Orchids are some of the most exquisite flowers you can grow in your garden, and winterizing orchids is an essential part of their maintenance. The colorful blooms can do wonders to spruce up your yard during the spring and summer. However, the plants do not do well in the winter if you live in a region that sees four distinctly different seasons. You will have to take measures to winterizing your orchids to ensure they stay healthy and will thrive again once the spring returns.
The first thing you should do to winterize your orchids is to cut back on watering them. The cooler the temperature becomes, the less water you should give it if you leave the plants outdoors. However, if you dig your orchids up and replant to store them in your house, you will have to water them more often than usual. In this instance, you should also keep the plants in a warm, humid room. If you are storing your orchids in the garage or shed for the winter, make sure the temperature remains between 30 and 40 degrees Fahrenheit.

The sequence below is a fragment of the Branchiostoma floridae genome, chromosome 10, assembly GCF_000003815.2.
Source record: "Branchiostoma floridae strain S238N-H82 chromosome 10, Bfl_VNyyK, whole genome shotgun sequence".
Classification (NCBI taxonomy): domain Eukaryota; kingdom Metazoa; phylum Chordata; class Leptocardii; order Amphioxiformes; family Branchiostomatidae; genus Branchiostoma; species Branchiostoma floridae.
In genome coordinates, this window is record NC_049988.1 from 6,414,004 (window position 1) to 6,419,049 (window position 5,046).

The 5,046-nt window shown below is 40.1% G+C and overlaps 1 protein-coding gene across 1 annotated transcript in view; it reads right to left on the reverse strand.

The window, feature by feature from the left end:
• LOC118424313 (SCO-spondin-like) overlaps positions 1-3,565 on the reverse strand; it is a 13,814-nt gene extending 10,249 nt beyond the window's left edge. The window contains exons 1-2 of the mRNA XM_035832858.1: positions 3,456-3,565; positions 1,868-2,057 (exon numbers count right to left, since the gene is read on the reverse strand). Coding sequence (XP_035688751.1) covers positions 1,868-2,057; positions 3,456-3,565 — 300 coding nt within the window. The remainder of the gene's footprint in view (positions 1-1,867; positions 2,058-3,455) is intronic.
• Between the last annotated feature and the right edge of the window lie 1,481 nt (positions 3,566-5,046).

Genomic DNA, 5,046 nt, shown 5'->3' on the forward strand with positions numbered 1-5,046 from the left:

Cut back on fertilizing your orchids. You can apply fertilizer only on an occasional basis to aid in setting the flower spikes, but otherwise, this should be kept to a bare minimum.
When you move your orchids indoors during the colder months, make sure to give them a good amount of sunlight. This means you should place them on a windowsill in a room in your house that gets a good amount of sun. If you are keeping the plants in a greenhouse, you should cover them with shade cloths so that they can receive some sunlight and partial shade. Of course, this is also dependent on the variety of lilies you own, as some require much more sunlight than others.
If you are leaving your orchids in the garden for the winter, putting stakes around them will help to keep them upright. This will also protect them from cold winds. Avoid doing this while the plant's spikes are maturing, as this will cause the spikes to grow in strange angles.